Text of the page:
Caring for Dementia at Home
For someone living with dementia, particularly in the early and mid-stages of the condition, there really is no place like home. Being in a familiar environment helps prevent confusion and disorientation, which helps the person to feel safe and secure as well as enables them to maintain their independence with the highest quality of life.
Research shows home is better for those with dementia
Now more than ever, it’s important to remember that home help remains a wonderful solution to what is unmistakably a very complex problem for all involved.
Researchers from Johns Hopkins Medicine in the US found that “keeping a loved one with dementia at home helps them be happier and live longer”.
A scientific study in Germany comparing the outcomes of people who lived at home with dementia, versus those with the condition in aged care facilities, found that “patients in senior citizens’ homes had a higher relative dying risk of around 53.1%, than those cared for at home”.
US aged care expert Carol Bradley Bursack says the biggest advantage of home care is that it allows people with dementia to remain in their own homes for as long as possible.
“This option is far less disorienting for a dementia patient than a move to an assisted living facility, a memory care unit or a nursing home,” Ms Bradley Bursack says.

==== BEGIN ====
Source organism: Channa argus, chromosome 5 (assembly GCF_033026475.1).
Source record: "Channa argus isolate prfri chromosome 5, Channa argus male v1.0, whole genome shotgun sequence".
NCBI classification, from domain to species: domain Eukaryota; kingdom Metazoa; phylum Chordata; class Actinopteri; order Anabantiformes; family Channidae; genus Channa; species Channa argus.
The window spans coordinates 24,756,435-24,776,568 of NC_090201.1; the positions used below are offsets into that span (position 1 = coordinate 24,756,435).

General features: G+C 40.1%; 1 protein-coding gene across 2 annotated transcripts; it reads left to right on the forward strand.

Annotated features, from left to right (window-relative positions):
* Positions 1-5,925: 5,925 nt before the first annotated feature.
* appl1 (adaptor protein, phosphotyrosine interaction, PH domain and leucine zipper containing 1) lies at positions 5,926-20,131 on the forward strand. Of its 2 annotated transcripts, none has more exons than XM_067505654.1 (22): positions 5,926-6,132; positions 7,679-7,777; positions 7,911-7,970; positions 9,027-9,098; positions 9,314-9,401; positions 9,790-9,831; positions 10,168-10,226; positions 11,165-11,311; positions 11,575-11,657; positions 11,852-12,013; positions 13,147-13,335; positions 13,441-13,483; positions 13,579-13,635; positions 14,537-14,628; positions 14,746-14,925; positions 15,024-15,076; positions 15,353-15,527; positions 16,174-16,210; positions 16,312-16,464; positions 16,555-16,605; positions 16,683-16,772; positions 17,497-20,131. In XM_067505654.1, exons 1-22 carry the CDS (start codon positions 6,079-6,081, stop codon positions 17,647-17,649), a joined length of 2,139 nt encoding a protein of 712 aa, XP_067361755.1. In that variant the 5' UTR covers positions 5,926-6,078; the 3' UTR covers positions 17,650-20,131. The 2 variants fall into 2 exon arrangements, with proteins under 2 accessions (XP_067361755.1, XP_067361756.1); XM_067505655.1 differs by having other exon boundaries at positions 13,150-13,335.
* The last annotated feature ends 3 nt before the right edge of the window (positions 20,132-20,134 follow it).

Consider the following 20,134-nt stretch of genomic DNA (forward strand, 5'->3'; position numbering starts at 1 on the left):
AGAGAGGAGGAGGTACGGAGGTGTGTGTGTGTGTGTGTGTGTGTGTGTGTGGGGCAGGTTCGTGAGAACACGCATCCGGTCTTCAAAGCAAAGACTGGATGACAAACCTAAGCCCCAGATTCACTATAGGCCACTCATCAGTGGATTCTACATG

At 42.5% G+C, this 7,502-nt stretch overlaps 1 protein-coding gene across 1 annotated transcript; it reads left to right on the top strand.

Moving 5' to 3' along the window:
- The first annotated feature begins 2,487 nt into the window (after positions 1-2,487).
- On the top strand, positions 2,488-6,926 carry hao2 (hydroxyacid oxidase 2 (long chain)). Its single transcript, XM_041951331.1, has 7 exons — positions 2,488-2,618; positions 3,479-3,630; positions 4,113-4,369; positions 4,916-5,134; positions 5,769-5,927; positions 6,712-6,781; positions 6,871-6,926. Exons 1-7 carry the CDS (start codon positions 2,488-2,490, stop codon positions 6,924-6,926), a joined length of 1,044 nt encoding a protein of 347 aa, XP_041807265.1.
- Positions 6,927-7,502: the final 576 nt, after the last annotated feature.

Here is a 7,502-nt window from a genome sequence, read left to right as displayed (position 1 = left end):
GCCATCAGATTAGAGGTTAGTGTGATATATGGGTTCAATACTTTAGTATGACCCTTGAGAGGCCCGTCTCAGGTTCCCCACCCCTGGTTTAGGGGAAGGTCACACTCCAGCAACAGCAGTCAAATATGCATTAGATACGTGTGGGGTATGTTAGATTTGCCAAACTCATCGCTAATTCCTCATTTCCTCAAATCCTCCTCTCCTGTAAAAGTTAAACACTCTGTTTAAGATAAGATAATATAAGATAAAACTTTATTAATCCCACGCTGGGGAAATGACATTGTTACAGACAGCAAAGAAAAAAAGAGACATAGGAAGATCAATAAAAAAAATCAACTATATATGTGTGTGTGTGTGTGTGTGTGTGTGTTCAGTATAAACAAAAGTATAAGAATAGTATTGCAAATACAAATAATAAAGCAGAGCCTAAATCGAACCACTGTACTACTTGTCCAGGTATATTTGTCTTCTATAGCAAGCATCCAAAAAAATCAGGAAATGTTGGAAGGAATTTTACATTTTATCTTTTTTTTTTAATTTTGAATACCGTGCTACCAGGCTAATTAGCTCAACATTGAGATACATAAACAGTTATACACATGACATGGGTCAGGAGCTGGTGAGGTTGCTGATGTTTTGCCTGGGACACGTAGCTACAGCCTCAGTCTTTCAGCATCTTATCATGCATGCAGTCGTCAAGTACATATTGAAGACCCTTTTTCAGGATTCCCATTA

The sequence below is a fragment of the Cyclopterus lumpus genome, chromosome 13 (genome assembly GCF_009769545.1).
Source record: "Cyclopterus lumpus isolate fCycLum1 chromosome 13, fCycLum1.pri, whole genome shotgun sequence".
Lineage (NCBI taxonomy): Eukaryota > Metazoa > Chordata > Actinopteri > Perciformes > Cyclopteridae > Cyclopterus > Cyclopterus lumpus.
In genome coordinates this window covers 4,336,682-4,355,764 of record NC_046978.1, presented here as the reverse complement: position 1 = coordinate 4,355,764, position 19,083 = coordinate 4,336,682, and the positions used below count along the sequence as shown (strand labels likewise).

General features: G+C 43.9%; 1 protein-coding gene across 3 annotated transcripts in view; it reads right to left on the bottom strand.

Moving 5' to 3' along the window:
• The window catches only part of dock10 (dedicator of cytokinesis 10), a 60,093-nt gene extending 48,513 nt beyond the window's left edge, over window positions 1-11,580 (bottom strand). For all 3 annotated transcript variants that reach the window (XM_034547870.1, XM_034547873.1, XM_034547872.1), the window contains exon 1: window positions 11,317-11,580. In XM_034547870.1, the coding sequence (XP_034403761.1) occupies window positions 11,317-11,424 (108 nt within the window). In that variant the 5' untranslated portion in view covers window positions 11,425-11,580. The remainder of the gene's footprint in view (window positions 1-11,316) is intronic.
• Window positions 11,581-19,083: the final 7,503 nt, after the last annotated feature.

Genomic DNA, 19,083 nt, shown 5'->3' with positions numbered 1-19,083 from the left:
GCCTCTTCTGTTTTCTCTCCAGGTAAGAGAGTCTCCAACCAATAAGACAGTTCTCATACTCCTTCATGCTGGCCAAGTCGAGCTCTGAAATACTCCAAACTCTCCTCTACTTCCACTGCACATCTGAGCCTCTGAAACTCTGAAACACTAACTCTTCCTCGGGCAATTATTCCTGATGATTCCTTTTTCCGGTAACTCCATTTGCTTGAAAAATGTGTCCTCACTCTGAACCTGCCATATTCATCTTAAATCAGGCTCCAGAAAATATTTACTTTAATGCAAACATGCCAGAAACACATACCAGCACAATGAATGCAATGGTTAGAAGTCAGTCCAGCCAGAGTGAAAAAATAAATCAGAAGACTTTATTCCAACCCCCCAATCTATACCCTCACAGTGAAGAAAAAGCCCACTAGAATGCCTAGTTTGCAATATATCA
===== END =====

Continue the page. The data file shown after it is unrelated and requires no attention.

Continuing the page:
“Familiar environments offer a great deal of security and peace of mind for individuals with memory issues.”
Adapting the Home
By making a few adaptations in the home, it can help someone living with dementia to maintain their independence to perform daily tasks. Consider the following home modications:
- Avoid patterns on carpet, wallpaper, tablecloths, bedding or furnishings as these can be confusing, try to stick to plain colours.
- Use contrasting colours for floors, walls and furnishings, to help identify them.
- Place frequently used items in the line of sight and at an accessible height.
- Group common items together. For example, group tea, coffee, sugar, mugs in the kitchen. Group a toothbrush, toothpaste, mouthwash, dental floss in the bathroom.
- Use transparent canisters and label them. Use labels on cupboards or replace solid doors with transparent ones, to view items easily.
- Consider using contrasting colours for items in table settings (such as placemats, plates, tablecloths and glassware) to help identify them.
- Have games, jigsaw puzzles and photo albums available and set up areas for meaningful activities, favourite hobbies or pastimes.
- Use block-out curtains or blinds to regulate sleeping patterns and prevent shadows on windows from trees and shrubs outside.
- Labelling drawers and cupboards to identify items may help or removing wardrobe doors to view items easily.
With a few adaptations, there are many ways that someone living with dementia can continue to live independently in their home, especially with the support of a home care provider.
Home Care Options are Available
But exactly what are the home care options for a loved one with dementia? There are many, depending on your family’s needs and requirements. Home Instead can provide anything from one or two home visits a week all the way to around-the-clock care. The right home care provider will be able to adapt the care required as your loved one’s needs progress.